New York has updated their VOC limits for consumer products.
These new limits become Effective January 1,2022. Below is a list of product classes with the old and new VOC limits.
All inventory manufactured prior to the January 1, 2022 date has an unlimited sell through.
Most Restricted States:
California,  Colorado,  Connecticut,  Deleware,  Maryland,  New Hampshire,  New Jersey,  New York,  Utah
VOC stands for volatile organic compound. Organic compounds contain hydrogen, oxygen and carbon. Organic compounds
range from low volatility (slow evaporating) naturally occurring chemicals like olive oil to high volatility (fast evaporating) ethanol (ethyl alcohol).
The majority of states regulate VOCs because the release of these into the environment can, under certain conditions,
contribute to the formation of ground level ozone. Ozone while a good thing in the upper atmosphere is a bad thing at ground level, causing respiratory distress and even death for those members of the population weakened by respiratory illness or age. The Environmental Protection Agency, in conjunction with state agencies throughout the USA, has set ozone standards. It is these standards that are driving states to regulate VOCs in an effort to decrease the high ozone levels.
Our policy is to decrease VOCs to zero in all our products as quickly as technically feasible. Many of our lubricants and cleaners are already zero-VOC, well ahead of federal and state requirements.

No, some are regulated and some are not. There are organic volatiles that are exempted specifically because they either do not contribute to ozone formation (as is the case with acetone) or they are of such low volatility that they do not react to form ozone (as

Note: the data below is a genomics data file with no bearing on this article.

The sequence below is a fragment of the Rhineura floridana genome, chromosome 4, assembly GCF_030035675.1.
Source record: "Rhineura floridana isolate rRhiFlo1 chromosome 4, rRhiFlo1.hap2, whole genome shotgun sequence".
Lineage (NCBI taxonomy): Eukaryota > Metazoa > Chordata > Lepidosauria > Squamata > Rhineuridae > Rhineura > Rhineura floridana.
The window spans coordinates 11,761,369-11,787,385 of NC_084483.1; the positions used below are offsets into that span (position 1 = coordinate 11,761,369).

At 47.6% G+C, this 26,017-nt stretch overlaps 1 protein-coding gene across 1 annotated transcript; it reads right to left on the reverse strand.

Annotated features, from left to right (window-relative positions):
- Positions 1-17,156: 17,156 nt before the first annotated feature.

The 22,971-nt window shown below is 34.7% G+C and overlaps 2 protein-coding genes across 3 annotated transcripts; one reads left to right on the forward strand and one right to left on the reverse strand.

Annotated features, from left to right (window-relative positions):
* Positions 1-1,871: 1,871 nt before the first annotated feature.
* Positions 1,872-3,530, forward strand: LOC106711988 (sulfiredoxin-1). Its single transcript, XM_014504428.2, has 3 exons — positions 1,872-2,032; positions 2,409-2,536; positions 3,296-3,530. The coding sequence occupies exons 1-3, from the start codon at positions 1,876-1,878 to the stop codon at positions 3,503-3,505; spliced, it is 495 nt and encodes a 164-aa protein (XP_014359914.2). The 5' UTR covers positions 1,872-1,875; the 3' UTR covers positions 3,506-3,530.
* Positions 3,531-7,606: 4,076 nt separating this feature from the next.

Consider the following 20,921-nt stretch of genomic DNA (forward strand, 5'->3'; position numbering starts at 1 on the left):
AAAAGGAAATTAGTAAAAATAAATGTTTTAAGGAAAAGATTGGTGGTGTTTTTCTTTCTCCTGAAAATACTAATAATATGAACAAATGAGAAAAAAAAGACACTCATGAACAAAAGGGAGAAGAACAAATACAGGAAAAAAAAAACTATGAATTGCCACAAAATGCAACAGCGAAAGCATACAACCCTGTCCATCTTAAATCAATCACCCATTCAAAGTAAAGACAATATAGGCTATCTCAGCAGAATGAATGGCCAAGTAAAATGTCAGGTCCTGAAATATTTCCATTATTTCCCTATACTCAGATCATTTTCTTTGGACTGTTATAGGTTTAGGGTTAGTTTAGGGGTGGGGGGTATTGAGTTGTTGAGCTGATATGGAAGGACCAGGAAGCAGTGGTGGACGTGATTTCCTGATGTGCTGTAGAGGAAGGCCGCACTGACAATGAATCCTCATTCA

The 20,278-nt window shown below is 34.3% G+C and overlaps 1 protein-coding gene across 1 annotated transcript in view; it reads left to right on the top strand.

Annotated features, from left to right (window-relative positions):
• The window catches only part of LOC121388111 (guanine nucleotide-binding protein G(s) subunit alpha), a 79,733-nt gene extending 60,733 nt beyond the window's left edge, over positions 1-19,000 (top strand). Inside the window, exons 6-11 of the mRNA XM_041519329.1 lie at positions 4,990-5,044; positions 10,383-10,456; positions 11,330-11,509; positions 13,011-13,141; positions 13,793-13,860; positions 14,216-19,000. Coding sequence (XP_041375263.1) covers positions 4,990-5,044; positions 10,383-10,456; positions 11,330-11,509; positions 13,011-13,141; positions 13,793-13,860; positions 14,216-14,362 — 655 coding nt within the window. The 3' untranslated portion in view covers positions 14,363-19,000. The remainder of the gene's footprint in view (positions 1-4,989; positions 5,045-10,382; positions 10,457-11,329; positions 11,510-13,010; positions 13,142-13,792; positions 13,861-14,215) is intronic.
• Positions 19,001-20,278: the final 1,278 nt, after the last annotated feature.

would be the case with low vapor pressure VOC [LVP-VOCs]). The VOC regulations (USEPA, CARB, OTC, and LADCO) spell out quite clearly what constitutes a VOC that is exempt from regulation (usually referred to as “VOC exempt compounds”). LVP-VOCs are defined by their physical properties and are characterized by their low volatility as defined by vapor pressure, initial boiling point, or number of carbon atoms in each molecule.

No, some regulations are designed solely to regulate VOC emissions from paints and coatings. These coatings
VOC regulations often rely on complicated MIR (maximum incremental reactivity) calculations to determine a product’s VOC compliance. Most BBI products are regulated under consumer product VOC regulations that establish maximum VOC levels based on percent by weight.

Chlorinated compounds such as perchloroethylene (tetrachloroethylene) and methylene chloride are VOC exempt, but often regulated (and banned) under other regulations. It’s important to remember that the bans on chlorinated products in many states are based upon health considerations and not VOC emissions reductions.